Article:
Hamel says that the French language is the most beautiful language in the world. It is the clearest and most logical language. They must guard it amongst themselves and never forget it, because when people are enslaved, if they retain their language it is as if they hold the key to their prison.
Hamel then opens a grammar book and reads. Franz is amazed to see how well he understands the lesson. Everything Hamel says seems so easy. Franz also thinks he has never listened so carefully, and Hamel had never explained a subject with so much patience. It seems to Franz that Hamel wants to give everything he knows before going away, putting everything into the students’ heads in one stroke.
After grammar Hamel leads a lesson in writing. Hamel distributes slips of paper for the students to copy. On each piece of paper Hamel has written in beautiful round cursive “France, Alsace, France, Alsace.” The papers are hung from the rods at the top of their desks. To Franz they look like little flags floating everywhere in the room.
Each student sets to work in total silence, aside from the scratching of pens on paper. Some beetles fly in but nobody pays attention to them. Pigeons on the roof coo very low: Franz wonders if they will make even the pigeons sing in German.
Whenever Franz looks up from his writing he sees Hamel sitting motionless in his chair, gazing at different areas in the room as if trying to imprint in his mind how everything looks. Franz marvels at the idea that Hamel has spent forty years teaching in the schoolroom, with his garden out the window and the class in front of him. The only difference is that the desks and benches have worn smooth, the walnut trees in the garden have grown taller, and the hopvine Hamel planted has twined around the windows and up to the roof. Franz imagines how it must be breaking Hamel’s heart to leave it all, and for Hamel to hear his sister in the room above, packing their trunks in preparation for leaving the next day for the country. But Hamel has the courage to teach every lesson to the last.
After writing Hamel leads a lesson in history, and then the youngest students chant their ba, be, bi, bo, bu vowel sounds. At the back of the room, Hauser puts on his spectacles and, holding the old textbook in his hands, spells letters with the youngest students. Franz can see that Hauser is crying. His voice trembles with emotion, and it is so funny to hear him that everyone wants to laugh and cry. Franz comments that he remembers it well, that last lesson.
The church clock strikes twelve, followed by the Angelus prayer. At the same time Franz can hear the Prussians’ trumpets sounding under the classroom’s windows. Hamel stands up from his chair, looking very pale. Franz has never seen him look so tall.
“My friends, I-I,” Hamel begins before becoming choked up. Failing to go on, Hamel turns to the blackboard, lifts a piece of chalk, and with all his might writes as large as he can, “Vive La France!”
The story ends with Hamel leaning his head against the wall. Without making a sound, he motions to the class with his hand, as if to say, “It’s over…Go away.”
Hamel shows his sentimentality and nationalistic spirit when he speaks of French as the most beautiful and logical language in the world. Faced with cultural erasure, Hamel recommends that his fellow Alsatians do what they can to keep their language, as it is the key to maintaining an identity independent of the German empire’s oppressive imposition of German-only instruction. Hamel emphasizes his point with a simile, saying that if enslaved people retain their language, it is as if they hold the key to their prison.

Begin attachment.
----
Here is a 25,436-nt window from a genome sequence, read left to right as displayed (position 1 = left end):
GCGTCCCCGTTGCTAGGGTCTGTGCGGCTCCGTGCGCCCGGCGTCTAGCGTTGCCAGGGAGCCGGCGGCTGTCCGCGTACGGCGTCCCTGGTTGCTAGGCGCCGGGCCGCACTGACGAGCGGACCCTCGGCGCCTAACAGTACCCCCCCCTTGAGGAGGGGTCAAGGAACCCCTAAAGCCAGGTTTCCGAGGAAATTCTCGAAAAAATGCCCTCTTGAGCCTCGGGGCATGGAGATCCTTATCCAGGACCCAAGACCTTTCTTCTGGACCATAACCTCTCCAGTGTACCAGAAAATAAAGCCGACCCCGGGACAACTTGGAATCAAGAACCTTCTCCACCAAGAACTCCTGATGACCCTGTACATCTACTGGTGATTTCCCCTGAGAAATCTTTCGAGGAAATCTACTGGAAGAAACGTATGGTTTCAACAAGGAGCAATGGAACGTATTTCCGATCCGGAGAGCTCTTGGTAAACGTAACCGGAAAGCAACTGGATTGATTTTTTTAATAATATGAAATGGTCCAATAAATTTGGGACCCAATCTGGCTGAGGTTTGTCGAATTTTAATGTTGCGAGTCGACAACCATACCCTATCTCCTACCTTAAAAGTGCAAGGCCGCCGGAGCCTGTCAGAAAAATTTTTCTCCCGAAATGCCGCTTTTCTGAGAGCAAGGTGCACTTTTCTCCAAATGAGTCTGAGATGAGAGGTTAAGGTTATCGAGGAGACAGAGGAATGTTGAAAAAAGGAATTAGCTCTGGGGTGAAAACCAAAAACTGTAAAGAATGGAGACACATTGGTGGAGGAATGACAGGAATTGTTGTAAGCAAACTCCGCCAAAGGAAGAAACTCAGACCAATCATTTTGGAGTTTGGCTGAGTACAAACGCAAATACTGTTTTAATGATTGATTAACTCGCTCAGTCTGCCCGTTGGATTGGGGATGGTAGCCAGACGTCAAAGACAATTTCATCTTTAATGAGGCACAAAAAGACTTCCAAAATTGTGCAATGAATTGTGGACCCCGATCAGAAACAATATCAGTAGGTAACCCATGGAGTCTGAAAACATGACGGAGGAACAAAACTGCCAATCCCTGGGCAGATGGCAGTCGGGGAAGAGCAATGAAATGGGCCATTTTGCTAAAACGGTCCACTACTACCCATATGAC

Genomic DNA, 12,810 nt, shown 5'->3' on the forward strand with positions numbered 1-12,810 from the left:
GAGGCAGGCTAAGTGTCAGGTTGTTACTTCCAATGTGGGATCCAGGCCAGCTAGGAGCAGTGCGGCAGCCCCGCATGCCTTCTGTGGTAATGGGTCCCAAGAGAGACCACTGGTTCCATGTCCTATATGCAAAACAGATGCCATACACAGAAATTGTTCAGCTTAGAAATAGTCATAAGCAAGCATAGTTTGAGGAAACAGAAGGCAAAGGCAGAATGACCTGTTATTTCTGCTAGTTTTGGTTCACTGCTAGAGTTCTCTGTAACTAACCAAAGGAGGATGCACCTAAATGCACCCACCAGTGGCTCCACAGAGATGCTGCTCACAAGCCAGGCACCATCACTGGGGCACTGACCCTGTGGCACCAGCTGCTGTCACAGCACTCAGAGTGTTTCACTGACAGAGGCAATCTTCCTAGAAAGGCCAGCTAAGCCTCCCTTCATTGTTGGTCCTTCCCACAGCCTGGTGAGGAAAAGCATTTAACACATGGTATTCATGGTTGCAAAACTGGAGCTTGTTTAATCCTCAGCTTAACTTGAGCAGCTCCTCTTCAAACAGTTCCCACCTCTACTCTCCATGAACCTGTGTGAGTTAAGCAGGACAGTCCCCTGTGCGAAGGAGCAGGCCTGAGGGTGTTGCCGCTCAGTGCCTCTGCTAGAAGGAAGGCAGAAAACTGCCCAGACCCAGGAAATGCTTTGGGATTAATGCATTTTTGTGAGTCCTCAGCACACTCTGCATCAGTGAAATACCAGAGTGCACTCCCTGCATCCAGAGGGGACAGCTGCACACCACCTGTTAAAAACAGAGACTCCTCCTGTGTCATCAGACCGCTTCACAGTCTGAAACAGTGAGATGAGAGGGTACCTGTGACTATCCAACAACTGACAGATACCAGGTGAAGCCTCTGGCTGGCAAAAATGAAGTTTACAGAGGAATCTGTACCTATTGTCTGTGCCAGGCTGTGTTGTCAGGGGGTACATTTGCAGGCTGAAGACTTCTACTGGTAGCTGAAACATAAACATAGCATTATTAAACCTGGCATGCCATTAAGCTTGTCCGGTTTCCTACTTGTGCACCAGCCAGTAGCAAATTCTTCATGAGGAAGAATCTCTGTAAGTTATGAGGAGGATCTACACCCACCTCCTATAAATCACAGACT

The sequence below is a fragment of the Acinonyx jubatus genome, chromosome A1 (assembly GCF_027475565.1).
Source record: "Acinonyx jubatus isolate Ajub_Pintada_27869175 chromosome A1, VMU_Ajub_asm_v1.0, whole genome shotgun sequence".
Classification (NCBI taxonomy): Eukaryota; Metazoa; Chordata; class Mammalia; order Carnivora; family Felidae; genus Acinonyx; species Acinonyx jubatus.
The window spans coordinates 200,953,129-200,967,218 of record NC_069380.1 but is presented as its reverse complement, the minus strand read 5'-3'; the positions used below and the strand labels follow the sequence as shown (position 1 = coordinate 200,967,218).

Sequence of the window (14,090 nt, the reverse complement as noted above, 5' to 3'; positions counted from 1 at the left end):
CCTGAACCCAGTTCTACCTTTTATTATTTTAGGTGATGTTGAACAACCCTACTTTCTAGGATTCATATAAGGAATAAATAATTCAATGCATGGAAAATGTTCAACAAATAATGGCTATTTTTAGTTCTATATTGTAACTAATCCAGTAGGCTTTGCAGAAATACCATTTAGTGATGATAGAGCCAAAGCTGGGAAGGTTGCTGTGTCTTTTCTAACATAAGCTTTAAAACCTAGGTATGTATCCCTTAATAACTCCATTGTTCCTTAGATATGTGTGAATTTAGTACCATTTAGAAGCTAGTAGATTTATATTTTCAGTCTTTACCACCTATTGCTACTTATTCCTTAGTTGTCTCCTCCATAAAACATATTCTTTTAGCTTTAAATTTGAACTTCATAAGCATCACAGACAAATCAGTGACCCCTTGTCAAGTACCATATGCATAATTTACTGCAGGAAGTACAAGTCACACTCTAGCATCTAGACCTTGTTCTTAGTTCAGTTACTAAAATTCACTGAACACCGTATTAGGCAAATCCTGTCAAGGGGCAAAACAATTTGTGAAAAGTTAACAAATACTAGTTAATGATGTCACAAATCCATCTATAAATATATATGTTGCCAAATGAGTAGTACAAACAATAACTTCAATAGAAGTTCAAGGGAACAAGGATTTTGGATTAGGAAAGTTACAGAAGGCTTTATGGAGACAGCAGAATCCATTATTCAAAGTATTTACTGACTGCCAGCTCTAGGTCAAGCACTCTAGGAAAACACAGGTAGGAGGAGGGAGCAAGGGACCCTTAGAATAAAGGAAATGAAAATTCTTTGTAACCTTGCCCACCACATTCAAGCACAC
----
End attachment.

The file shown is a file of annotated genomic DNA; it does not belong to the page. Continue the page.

Another instance of situational irony arises when Hamel begins reading from the grammar book: Franz finds that the lesson enters his mind more clearly and easily than ever before. Knowing that their language, culture, and identity as French people are under threat, Hamel, Franz, the students, and the assembled townspeople participate in the morning’s lessons with great focus. Despite knowing that the Prussians will send him to the country the next day, Hamel gives his last lesson his all, demonstrating his continued belief in the value of education.
Daudet amplifies the nationalist sense of duty in the schoolroom by likening the copy slips Hamel distributes to his students to little flags planted on each of their desks. By elegantly writing the words 'France' and 'Alsace' next to each other, Hamel uses the copy slips to reminds his pupils not to forget that Alsace originally belonged to France.
The themes of regret and the value of education in the face of cultural erasure arise with the detail of Hauser reading along with the youngest children. The image implies that Hauser stopped going to school at an infant’s age, and has now come to the last lesson to refresh his rudimentary knowledge of French now that the language is under threat. The tears falling from Hauser’s eyes suggest he regrets not having learned when he had the chance. By depicting their limited literacy of their native language, Daudet shows how people like Hauser and Franz are particularly vulnerable to the imposing forces of cultural erasure.
The story ends with Hamel failing to address his class with any further spoken words. Becoming choked up with emotion, he instead turns to the blackboard and summarizes what he would like to impart in the motto “Vive La France” (translated as "Long Live France" or "Hooray for France"). The nationalistic and triumphant quality of the phrase contrasts with Hamel’s defeated demeanor: having written “Vive La France,” Hamel leans his head against the blackboard and motions for his class to leave him alone. With this image, Daudet illustrates how Hamel, a humble schoolteacher, is helpless when under the thumb of geopolitical forces that decree the end of his career and everything he has known.